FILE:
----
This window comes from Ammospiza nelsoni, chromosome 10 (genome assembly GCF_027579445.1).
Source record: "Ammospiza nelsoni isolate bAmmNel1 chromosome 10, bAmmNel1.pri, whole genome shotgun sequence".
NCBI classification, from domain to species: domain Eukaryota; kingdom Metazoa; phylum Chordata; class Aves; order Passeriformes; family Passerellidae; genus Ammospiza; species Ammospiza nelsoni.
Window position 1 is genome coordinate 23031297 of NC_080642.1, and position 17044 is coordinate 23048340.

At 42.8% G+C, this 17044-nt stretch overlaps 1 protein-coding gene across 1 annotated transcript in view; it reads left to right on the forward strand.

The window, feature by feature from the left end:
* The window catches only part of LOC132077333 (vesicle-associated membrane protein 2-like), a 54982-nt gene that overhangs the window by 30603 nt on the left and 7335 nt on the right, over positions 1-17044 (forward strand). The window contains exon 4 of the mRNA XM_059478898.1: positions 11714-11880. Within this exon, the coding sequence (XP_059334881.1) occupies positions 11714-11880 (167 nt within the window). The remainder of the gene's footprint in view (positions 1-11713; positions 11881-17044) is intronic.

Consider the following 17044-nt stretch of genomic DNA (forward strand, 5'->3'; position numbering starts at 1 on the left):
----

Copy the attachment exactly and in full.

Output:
This window comes from Ammospiza nelsoni, chromosome 10 (genome assembly GCF_027579445.1).
Source record: "Ammospiza nelsoni isolate bAmmNel1 chromosome 10, bAmmNel1.pri, whole genome shotgun sequence".
NCBI classification, from domain to species: domain Eukaryota; kingdom Metazoa; phylum Chordata; class Aves; order Passeriformes; family Passerellidae; genus Ammospiza; species Ammospiza nelsoni.
Window position 1 is genome coordinate 23031297 of NC_080642.1, and position 17044 is coordinate 23048340.

At 42.8% G+C, this 17044-nt stretch overlaps 1 protein-coding gene across 1 annotated transcript in view; it reads left to right on the forward strand.

The window, feature by feature from the left end:
* The window catches only part of LOC132077333 (vesicle-associated membrane protein 2-like), a 54982-nt gene that overhangs the window by 30603 nt on the left and 7335 nt on the right, over positions 1-17044 (forward strand). The window contains exon 4 of the mRNA XM_059478898.1: positions 11714-11880. Within this exon, the coding sequence (XP_059334881.1) occupies positions 11714-11880 (167 nt within the window). The remainder of the gene's footprint in view (positions 1-11713; positions 11881-17044) is intronic.

Consider the following 17044-nt stretch of genomic DNA (forward strand, 5'->3'; position numbering starts at 1 on the left):